“The Anthropology of Manners” by Edward T. Hall, a renowned anthropologist, is an interesting and meaningful article. He has clearly explained the variations of manners in different cultures and how it plays an important role in creating misunderstanding between the people from different cultural background.

In the article, Hall describes about the different way of serving food in different cultures. For instance, in Arab the person being served has to refuse the offered food many times while the serving person has prompt to take more again and again. Similarly, in American culture the person being served is only asked once and if he or she says no, they are not asked again and again. Due to this, according to the Hill, American people end up eating more in Arabian community and Arabian people end up starving in
American community (252). Furthermore, sometimes it can also be a serious issue of disrespect.

While reading the article, I remembered about the discussion I had with my family when one of my best friend was invited to have lunch in my house. My parents have always taught me to stay quite while eating. Furthermore, we are not supposed to get up early after finishing our meal, if any other person is eating with us. They say that it is the matter of respecting the person who is having meal with you. Once, one of my friends was invited to have dinner in my house. She did not know about this and she got up early after finishing her meal while my grandfather and my brother had not finished their meal. She was not aware of how offensive it was.  After she left, my grandfather criticized her saying that she did not have good manners, so do not spend time with her. At that time, I had a serious argument with my grandfather. From that day, whenever any of my friends come to my house, I say them earlier to wait until everyone finishes their meal.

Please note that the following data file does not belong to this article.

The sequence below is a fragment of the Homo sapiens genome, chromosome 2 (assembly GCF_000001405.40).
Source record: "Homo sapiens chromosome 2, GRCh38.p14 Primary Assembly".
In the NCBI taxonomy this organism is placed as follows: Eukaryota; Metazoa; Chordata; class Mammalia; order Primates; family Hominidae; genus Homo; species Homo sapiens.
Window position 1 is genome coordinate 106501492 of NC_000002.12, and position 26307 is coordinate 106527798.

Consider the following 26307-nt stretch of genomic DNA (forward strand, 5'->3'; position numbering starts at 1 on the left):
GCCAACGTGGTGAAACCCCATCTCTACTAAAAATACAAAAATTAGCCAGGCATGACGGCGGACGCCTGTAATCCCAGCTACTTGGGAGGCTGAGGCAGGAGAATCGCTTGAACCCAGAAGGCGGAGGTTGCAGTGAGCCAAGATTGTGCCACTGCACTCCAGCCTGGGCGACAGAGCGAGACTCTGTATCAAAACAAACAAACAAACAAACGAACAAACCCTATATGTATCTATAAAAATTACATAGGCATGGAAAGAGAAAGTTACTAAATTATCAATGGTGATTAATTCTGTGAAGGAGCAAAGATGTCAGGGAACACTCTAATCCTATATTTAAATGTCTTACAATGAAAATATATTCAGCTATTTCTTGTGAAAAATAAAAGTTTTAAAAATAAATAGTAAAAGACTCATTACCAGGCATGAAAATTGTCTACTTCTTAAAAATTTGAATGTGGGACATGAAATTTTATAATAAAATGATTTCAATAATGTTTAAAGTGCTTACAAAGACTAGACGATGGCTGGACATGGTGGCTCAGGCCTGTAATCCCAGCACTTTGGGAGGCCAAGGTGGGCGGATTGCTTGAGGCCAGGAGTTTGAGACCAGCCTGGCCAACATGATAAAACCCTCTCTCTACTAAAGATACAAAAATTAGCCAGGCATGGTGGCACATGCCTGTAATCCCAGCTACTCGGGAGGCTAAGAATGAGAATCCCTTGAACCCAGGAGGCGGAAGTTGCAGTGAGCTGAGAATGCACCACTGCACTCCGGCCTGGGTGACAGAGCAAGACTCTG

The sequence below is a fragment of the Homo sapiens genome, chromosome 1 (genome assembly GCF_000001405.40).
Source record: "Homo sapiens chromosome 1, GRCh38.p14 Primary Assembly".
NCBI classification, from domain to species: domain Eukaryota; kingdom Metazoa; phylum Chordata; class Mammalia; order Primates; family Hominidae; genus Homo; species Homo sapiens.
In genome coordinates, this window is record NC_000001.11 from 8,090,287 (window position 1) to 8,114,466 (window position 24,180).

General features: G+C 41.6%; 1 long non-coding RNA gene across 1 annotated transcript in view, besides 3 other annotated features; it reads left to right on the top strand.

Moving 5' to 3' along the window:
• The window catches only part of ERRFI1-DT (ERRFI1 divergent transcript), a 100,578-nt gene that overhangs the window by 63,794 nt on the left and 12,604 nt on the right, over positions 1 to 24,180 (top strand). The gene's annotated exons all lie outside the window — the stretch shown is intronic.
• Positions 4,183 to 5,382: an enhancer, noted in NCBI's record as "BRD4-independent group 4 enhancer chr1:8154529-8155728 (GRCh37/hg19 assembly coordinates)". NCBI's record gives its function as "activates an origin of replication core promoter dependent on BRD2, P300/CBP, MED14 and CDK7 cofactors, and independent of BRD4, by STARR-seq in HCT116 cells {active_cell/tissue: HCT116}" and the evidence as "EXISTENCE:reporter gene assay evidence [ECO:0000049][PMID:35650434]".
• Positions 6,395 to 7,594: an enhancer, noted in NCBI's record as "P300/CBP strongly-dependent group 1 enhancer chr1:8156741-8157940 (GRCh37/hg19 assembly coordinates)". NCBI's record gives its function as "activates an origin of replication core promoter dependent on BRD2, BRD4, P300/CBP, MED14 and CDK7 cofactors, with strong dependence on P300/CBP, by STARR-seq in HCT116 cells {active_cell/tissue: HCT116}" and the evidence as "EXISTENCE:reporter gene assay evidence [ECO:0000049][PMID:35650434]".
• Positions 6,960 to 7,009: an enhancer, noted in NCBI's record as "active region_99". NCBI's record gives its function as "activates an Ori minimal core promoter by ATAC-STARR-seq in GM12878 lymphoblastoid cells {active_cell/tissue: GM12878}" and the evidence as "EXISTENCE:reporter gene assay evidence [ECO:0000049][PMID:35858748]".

Thus, the way of practicing things varies from one culture to another culture. Not being aware of these things can sometimes have bad effect on people. However, it is not always possible to know everyone’s way of practicing things until we spend time in their environment. Thus, sometimes we should be lenient in this matter.

Digya Shrestha

One Response to Manners

  1. Dear friend,
    After reading your blog, I remembered my grand mother who also used to criticize my friends after they left, for not having the proper discipline as I was taught. I think generation gap also plays vital role in accepting each others with different values and manners. Though it some times embarass us, not knowing rules and mannres of the people we are linked to or we visit can sometimes create a huge problem leaving behind a bad impression on others. I feel sorry for your friend but I guess it was neither your grand father’s nor your friend’s fault. Instead, it was the fault of time and place and differences in the manners taught to them.

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